this is nowhere.
Everybody, everybody knows
– Neil Young, “Everybody Knows This Is Nowhere” (1969)
Of course, they’re already talking about the erstwhile promise of the Donald’s Trade War truce, the silence from Beijing, and the potential loss of leverage with regard to China.
But there’s this too: Toll Brothers slumps most since May after home orders plunge.
These are signs the second-longest recovery on record is coming to an end.
Bubblevision isn’t featuring them on the regular yet, but smarter Acela Corridor Certified forecasters are starting to talk about “recession.”
Will it come in 2019 or 2020? Will it be broad based, or will it be limited to the housing sector? Will the broader economy withstand recession-like weakness in that particular sector?
These are also signs the Christmas Eve Tax Cut of 2017 is one more trumped-up mirage.
It is not the “biggest tax cut in history.” Nor will it “stimulate” any kind of meaningful Main Street growth.
I know about the “biggest tax cut in history.” I was there when it happened…
When the “bidding war” with the Democrats ended in July 1981, the U.S. Congress had cut the federal revenue base by 6.2% of gross domestic product (GDP) in the out-years. In 2018 terms, that’s a tax cut of about $1.2 trillion per year.
By contrast, the “peak year” cut (fiscal 2019, which started October 1, 2018) in the Christmas Eve Tax Cut of 2017 is just $280 billion. That’s just 1.3% of GDP.
Even if “bigness” mattered in the formulation of tax policy, the hard numbers put the lie to ridiculous claims by the Donald and his GOP that theirs is the “biggest tax cut in history.”
Debunking this “mine is bigger than yours” boast illuminates why the “growth” boom claimed for the current bill is so preposterous.
Indeed, the Christmas Eve Tax Cut of 2017 is, to my knowledge, the weirdest large-scale revenue bill ever enacted. It’s drastically front-loaded, and then it shrivels out of sight after the middle of the decade.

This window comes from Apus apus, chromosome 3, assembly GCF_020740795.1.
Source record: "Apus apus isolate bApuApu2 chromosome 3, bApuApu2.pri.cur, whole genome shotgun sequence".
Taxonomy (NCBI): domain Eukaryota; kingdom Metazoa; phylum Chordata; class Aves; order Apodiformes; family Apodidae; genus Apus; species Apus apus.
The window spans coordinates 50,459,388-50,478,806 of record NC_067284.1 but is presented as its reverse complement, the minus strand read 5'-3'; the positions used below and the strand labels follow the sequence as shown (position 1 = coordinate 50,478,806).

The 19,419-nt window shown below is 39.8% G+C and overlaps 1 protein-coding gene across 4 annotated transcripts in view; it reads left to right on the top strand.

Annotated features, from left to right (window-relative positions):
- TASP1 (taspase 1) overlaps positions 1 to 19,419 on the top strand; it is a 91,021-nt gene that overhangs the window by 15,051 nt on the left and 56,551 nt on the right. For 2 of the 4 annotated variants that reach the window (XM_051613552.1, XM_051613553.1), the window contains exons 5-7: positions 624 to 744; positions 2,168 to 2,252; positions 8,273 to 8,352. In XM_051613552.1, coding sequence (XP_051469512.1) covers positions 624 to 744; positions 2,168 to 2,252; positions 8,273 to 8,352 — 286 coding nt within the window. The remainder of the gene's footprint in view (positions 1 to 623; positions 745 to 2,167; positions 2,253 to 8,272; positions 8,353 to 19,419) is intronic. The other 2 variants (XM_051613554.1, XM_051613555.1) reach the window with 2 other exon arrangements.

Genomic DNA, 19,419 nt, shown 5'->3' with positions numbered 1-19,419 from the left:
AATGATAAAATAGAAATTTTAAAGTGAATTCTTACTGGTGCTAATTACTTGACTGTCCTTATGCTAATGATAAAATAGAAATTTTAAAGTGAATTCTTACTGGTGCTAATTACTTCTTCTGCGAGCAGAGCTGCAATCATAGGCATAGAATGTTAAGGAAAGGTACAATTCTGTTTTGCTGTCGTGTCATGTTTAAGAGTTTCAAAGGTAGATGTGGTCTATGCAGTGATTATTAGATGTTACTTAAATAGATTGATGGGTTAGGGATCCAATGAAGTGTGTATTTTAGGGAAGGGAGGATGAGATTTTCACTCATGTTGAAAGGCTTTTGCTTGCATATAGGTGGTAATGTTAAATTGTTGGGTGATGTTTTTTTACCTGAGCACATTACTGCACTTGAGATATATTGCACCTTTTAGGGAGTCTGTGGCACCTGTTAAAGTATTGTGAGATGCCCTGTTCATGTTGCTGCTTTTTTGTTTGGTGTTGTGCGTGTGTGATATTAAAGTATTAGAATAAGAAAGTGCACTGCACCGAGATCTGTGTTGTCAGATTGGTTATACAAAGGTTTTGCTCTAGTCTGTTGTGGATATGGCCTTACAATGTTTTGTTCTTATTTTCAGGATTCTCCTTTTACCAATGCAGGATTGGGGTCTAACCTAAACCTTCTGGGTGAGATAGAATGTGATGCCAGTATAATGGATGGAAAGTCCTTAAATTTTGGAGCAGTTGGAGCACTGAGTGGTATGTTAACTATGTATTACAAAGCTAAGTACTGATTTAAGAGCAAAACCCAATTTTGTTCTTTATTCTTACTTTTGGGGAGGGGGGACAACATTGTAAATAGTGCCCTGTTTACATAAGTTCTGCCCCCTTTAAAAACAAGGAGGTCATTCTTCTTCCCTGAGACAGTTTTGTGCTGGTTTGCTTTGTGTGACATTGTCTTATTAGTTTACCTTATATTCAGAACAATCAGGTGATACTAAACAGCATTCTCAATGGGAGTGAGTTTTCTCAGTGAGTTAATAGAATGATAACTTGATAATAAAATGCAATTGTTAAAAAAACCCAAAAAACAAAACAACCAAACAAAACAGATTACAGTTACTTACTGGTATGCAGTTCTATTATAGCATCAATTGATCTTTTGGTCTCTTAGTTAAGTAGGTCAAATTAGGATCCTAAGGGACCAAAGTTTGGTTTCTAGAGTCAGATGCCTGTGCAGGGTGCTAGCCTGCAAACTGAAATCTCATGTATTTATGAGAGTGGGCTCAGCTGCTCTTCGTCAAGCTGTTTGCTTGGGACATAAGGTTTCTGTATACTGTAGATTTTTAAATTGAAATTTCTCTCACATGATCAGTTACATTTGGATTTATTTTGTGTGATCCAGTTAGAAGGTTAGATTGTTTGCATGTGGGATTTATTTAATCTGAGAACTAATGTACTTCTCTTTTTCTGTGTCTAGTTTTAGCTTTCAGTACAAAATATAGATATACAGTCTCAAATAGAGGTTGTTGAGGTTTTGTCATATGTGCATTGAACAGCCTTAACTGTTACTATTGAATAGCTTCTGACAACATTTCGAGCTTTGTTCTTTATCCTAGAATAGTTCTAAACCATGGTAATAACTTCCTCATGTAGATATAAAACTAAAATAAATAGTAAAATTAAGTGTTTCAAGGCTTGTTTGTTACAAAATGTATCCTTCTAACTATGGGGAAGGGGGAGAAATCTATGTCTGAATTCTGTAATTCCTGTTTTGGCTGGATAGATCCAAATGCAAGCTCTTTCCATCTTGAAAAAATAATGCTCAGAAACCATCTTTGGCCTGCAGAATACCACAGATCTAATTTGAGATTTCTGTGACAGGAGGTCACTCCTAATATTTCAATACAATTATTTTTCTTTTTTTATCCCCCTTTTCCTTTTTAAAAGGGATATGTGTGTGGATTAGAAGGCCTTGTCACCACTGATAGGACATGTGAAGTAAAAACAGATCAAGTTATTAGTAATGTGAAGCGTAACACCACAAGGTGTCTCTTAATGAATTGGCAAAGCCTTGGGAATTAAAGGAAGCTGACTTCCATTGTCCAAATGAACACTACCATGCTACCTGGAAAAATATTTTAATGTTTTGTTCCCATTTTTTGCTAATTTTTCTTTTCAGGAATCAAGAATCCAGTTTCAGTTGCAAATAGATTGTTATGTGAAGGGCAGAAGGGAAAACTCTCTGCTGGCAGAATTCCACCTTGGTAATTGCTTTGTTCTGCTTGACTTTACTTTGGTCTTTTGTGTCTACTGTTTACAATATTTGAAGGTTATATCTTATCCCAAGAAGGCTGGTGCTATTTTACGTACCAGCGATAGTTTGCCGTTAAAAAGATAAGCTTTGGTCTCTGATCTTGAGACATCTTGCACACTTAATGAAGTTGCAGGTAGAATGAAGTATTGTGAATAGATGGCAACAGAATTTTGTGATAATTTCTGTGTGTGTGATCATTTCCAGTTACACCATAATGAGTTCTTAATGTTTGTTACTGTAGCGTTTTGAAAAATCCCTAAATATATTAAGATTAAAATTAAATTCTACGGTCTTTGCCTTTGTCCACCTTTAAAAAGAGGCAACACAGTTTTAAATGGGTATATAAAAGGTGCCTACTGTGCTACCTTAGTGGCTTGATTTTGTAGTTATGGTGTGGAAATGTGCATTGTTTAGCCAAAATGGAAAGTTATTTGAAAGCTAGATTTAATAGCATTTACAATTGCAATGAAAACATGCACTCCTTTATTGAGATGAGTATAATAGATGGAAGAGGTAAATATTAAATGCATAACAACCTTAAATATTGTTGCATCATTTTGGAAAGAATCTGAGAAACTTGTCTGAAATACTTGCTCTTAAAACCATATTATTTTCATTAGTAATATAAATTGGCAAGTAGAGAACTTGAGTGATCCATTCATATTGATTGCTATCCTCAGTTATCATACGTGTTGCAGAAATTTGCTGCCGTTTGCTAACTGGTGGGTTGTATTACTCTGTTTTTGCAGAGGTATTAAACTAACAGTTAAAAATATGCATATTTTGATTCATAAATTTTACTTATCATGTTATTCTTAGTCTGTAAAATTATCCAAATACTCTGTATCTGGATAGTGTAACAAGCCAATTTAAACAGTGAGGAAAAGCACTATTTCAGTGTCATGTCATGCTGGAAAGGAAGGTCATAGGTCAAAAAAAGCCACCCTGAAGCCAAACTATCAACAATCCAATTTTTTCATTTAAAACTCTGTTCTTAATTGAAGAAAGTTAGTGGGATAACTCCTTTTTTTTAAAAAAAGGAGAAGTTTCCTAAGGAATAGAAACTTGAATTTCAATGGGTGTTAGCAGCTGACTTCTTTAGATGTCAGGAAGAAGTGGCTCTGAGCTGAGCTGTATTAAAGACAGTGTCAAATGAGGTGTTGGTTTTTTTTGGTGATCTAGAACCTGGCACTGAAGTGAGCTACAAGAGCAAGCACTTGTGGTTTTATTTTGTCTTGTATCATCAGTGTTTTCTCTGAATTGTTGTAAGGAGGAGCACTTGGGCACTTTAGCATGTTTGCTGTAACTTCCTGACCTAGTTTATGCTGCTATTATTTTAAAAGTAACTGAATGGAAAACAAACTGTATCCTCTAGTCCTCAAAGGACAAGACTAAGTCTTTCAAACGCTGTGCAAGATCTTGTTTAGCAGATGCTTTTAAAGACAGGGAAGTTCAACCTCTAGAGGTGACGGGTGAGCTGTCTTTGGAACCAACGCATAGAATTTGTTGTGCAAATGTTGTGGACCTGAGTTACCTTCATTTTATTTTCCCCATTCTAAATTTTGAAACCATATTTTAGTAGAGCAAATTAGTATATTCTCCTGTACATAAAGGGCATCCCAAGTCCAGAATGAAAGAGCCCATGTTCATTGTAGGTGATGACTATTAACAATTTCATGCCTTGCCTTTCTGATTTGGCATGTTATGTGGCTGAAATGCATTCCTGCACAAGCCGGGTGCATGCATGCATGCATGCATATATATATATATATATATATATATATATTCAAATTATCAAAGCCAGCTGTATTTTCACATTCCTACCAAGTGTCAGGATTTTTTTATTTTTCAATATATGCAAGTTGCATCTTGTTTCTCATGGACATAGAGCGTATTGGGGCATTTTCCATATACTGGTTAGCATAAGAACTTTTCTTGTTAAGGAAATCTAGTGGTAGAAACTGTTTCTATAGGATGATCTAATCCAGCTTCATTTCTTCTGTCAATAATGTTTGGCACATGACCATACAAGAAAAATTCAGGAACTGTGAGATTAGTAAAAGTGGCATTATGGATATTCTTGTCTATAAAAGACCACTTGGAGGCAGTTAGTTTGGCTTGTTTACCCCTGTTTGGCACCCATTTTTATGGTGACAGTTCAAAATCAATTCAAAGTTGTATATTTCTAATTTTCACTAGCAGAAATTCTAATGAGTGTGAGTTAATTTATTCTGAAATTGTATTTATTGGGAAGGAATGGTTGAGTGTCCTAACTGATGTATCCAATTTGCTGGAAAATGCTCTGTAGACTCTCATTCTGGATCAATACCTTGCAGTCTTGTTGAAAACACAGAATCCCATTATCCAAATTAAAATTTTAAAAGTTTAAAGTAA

When all is said and done, it’s probably anti-growth.
On one hand, it amounts to a temporary abatement – a gift to the middle class that will eventually turn into a fiscal nightmare.
On the other hand, it’s a permanent cut of the corporate rate that, so far, has done nothing for Main Street.
This “disappearing tax cut” pattern is an effort to “game” the budget-making process. It was also about delivering the maximum wallop of goodies by Election Day in November 2018.
Of course, Wall Street and Corporate America enjoy the fruits of a permanent 21% corporate rate.
For the middle class and Main Street, it’s just Lucy pulling the football away from Charlie Brown… again.
There is no “stimulus.”
And I can’t figure out what kind of economic reason supports it.
Set aside “bigness.” It’s certainly no supply-side theory that embraces raising the tax burden on the U.S. economy from 16.6% of GDP in fiscal 2019, the “peak year” cut, to 18.5% of GDP in 2027, after the net impact turns positive.
After all, that’s a 13% increase in the total federal tax burden. Accordingly, it doesn’t incentivize a permanent increase in supply-side resources at all.
It’s just a one-time pull-forward of economic activity – per the patented Keynesian “stimulus” illusion.
In fact, the steady uphill march of the federal tax burden can only be described as some kind of Trumpian throwback to the primitive “pump-priming” theory of the 1930s.
And that relic is so tattered and discredited that even modern Keynesians no longer talk about it.
In the interim, of course, the Christmas Eve Tax Cut of 2017 did enable Corporate America to pump trillions back onto Wall Street via stock buybacks, higher dividends, and M&A deals.
And that may have been the point all along…
The Mother of Middle Kingdom Stories
As we talked about yesterday, there’s little substance to this 90-day cease-fire between the Tweeter-in-Chief and the Chinese president.
Indeed, it turns out to be a case of he said, Xi said.
Not even Wall Street bought it. Yesterday’s weak “Trade War relief rally” fizzled into the close and gave way to a 600-point slide for the Dow Jones Industrial Average through lunchtime today.
The Donald did declare himself a “Tariff Man” in an early morning tweet, though, so there’s that…
New tariffs will have an inflationary effect, and that’ll keep the Federal Reserve on its “normalization” path. That’s just one way the Donald is working against himself here.
We’ll explore some of the “second-order” issues regarding U.S.-China relations in the December issue of The Stockman Letter, which we’ll publish Friday afternoon, December 7.